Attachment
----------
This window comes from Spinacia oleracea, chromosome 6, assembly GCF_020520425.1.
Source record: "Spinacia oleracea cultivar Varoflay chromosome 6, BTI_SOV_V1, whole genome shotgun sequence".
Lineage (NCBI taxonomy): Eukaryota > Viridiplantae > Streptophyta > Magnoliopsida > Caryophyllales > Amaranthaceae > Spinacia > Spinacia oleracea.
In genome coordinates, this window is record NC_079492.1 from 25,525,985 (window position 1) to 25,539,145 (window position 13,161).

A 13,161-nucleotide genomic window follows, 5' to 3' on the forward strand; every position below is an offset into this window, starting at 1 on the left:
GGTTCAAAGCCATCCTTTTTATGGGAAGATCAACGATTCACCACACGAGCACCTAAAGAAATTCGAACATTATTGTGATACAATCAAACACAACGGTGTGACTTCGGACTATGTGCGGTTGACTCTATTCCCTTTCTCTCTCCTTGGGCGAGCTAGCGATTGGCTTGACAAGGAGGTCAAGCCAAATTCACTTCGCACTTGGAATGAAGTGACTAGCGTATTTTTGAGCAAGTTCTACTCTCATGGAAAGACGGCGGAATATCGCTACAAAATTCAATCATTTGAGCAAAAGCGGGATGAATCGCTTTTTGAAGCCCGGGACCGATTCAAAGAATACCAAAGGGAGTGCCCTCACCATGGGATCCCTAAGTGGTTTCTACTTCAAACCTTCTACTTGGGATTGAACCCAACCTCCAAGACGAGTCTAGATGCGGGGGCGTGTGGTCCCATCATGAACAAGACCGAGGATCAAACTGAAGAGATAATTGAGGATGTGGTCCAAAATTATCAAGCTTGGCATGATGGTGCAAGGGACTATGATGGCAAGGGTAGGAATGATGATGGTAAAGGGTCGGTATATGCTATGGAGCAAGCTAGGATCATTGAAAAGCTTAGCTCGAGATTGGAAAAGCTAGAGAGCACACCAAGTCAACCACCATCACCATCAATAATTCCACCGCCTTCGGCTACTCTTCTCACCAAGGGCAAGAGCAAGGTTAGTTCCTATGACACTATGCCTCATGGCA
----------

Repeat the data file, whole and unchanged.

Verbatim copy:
This window comes from Spinacia oleracea, chromosome 6, assembly GCF_020520425.1.
Source record: "Spinacia oleracea cultivar Varoflay chromosome 6, BTI_SOV_V1, whole genome shotgun sequence".
Lineage (NCBI taxonomy): Eukaryota > Viridiplantae > Streptophyta > Magnoliopsida > Caryophyllales > Amaranthaceae > Spinacia > Spinacia oleracea.
In genome coordinates, this window is record NC_079492.1 from 25,525,985 (window position 1) to 25,539,145 (window position 13,161).

A 13,161-nucleotide genomic window follows, 5' to 3' on the forward strand; every position below is an offset into this window, starting at 1 on the left:
GGTTCAAAGCCATCCTTTTTATGGGAAGATCAACGATTCACCACACGAGCACCTAAAGAAATTCGAACATTATTGTGATACAATCAAACACAACGGTGTGACTTCGGACTATGTGCGGTTGACTCTATTCCCTTTCTCTCTCCTTGGGCGAGCTAGCGATTGGCTTGACAAGGAGGTCAAGCCAAATTCACTTCGCACTTGGAATGAAGTGACTAGCGTATTTTTGAGCAAGTTCTACTCTCATGGAAAGACGGCGGAATATCGCTACAAAATTCAATCATTTGAGCAAAAGCGGGATGAATCGCTTTTTGAAGCCCGGGACCGATTCAAAGAATACCAAAGGGAGTGCCCTCACCATGGGATCCCTAAGTGGTTTCTACTTCAAACCTTCTACTTGGGATTGAACCCAACCTCCAAGACGAGTCTAGATGCGGGGGCGTGTGGTCCCATCATGAACAAGACCGAGGATCAAACTGAAGAGATAATTGAGGATGTGGTCCAAAATTATCAAGCTTGGCATGATGGTGCAAGGGACTATGATGGCAAGGGTAGGAATGATGATGGTAAAGGGTCGGTATATGCTATGGAGCAAGCTAGGATCATTGAAAAGCTTAGCTCGAGATTGGAAAAGCTAGAGAGCACACCAAGTCAACCACCATCACCATCAATAATTCCACCGCCTTCGGCTACTCTTCTCACCAAGGGCAAGAGCAAGGTTAGTTCCTATGACACTATGCCTCATGGCA